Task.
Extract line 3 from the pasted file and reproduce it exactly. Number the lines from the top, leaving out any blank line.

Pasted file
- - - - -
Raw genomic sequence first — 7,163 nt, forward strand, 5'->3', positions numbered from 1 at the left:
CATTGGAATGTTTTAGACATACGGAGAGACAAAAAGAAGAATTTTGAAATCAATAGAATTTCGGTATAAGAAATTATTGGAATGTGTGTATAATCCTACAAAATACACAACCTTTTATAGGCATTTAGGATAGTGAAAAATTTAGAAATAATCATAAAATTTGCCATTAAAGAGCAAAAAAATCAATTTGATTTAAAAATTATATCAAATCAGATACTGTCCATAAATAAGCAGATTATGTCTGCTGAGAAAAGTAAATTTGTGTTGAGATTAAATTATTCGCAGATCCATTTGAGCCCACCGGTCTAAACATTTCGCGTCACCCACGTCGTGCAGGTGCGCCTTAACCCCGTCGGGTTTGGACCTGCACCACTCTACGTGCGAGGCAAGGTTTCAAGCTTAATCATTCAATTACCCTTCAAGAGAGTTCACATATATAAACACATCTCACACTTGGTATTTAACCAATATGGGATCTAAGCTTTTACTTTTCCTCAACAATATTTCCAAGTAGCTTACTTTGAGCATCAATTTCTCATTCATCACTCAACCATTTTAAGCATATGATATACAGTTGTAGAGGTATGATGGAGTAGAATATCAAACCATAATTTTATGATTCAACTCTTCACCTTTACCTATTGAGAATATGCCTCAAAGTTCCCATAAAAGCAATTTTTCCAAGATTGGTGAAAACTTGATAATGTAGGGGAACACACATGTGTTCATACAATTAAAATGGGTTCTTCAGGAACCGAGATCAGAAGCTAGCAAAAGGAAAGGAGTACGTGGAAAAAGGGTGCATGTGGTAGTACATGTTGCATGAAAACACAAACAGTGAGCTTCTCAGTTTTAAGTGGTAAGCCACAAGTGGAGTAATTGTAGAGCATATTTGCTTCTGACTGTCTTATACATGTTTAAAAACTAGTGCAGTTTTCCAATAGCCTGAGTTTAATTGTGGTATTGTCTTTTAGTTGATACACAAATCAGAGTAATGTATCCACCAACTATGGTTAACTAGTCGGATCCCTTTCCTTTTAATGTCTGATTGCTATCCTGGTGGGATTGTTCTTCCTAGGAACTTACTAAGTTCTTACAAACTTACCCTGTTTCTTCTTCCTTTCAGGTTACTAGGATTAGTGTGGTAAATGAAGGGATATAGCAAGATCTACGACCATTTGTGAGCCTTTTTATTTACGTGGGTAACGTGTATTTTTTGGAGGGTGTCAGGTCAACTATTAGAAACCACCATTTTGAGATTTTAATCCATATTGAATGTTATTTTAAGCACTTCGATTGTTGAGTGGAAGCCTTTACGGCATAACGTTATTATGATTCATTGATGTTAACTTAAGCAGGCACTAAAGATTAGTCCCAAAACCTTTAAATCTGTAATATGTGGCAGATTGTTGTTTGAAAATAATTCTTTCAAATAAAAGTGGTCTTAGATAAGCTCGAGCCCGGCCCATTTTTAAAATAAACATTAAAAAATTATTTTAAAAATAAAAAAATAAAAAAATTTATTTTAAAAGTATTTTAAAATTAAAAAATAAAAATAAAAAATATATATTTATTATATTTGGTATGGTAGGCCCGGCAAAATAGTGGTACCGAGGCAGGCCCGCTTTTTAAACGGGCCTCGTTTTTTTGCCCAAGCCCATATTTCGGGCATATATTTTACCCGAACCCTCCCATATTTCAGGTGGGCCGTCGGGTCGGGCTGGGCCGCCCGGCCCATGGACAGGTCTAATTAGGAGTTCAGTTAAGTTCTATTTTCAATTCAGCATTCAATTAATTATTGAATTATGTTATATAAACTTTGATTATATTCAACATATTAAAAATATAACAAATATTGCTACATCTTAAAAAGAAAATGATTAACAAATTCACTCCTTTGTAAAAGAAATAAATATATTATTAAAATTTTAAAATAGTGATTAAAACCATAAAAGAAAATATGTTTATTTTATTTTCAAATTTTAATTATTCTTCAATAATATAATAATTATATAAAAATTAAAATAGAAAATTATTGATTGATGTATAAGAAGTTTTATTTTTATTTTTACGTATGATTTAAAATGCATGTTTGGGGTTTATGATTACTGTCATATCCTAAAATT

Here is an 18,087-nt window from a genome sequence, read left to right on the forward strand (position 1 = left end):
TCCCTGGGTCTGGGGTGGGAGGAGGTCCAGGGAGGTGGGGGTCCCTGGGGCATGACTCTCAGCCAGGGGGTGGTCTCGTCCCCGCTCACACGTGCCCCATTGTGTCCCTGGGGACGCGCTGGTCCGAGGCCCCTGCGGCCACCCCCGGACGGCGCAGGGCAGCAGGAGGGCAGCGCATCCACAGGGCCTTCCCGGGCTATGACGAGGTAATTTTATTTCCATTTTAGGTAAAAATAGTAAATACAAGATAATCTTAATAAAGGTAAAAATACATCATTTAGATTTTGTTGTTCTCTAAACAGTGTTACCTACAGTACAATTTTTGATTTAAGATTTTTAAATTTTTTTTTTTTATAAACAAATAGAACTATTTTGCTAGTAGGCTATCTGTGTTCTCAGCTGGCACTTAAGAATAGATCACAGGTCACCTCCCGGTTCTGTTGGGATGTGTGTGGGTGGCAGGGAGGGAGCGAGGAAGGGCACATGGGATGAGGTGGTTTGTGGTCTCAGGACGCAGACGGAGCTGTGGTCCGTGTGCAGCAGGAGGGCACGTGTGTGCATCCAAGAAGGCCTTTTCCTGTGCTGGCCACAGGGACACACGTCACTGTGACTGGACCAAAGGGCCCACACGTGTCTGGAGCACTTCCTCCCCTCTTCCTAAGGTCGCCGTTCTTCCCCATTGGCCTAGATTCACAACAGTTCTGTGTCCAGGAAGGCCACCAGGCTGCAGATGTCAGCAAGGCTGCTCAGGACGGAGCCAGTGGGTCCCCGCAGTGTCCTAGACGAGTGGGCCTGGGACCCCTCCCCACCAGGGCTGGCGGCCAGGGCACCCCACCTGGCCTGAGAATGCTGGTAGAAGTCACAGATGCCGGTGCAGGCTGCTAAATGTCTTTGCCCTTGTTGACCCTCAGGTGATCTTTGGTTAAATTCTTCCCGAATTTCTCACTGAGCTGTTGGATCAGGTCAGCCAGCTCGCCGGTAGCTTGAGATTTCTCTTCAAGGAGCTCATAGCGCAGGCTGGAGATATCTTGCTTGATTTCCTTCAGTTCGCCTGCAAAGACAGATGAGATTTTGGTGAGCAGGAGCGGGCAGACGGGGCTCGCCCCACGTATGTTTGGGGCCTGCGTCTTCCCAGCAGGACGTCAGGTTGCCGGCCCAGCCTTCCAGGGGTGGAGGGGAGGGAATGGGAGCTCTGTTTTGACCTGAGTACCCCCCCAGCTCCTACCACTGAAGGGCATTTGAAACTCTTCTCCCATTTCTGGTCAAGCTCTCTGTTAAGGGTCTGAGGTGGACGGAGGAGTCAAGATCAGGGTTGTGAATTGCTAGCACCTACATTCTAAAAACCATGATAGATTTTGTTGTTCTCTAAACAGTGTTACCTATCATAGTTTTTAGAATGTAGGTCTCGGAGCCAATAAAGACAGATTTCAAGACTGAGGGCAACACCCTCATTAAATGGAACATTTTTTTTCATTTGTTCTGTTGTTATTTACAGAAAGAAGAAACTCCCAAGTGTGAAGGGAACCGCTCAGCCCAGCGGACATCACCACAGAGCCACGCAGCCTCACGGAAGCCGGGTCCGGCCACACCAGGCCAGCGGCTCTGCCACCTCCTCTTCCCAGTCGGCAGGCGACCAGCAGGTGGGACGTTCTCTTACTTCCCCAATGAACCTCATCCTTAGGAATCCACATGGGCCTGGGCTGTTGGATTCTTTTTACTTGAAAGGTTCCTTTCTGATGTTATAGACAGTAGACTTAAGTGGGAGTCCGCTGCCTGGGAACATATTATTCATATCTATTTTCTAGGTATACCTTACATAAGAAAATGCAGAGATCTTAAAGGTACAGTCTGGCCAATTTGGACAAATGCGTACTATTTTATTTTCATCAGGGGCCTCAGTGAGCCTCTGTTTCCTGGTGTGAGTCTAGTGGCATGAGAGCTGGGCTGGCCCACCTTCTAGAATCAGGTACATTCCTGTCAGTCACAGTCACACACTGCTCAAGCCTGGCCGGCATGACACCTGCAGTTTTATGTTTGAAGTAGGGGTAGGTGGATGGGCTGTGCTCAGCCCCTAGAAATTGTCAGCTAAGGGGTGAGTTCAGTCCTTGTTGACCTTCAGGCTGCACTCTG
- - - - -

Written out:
Here is an 18,087-nt window from a genome sequence, read left to right on the forward strand (position 1 = left end):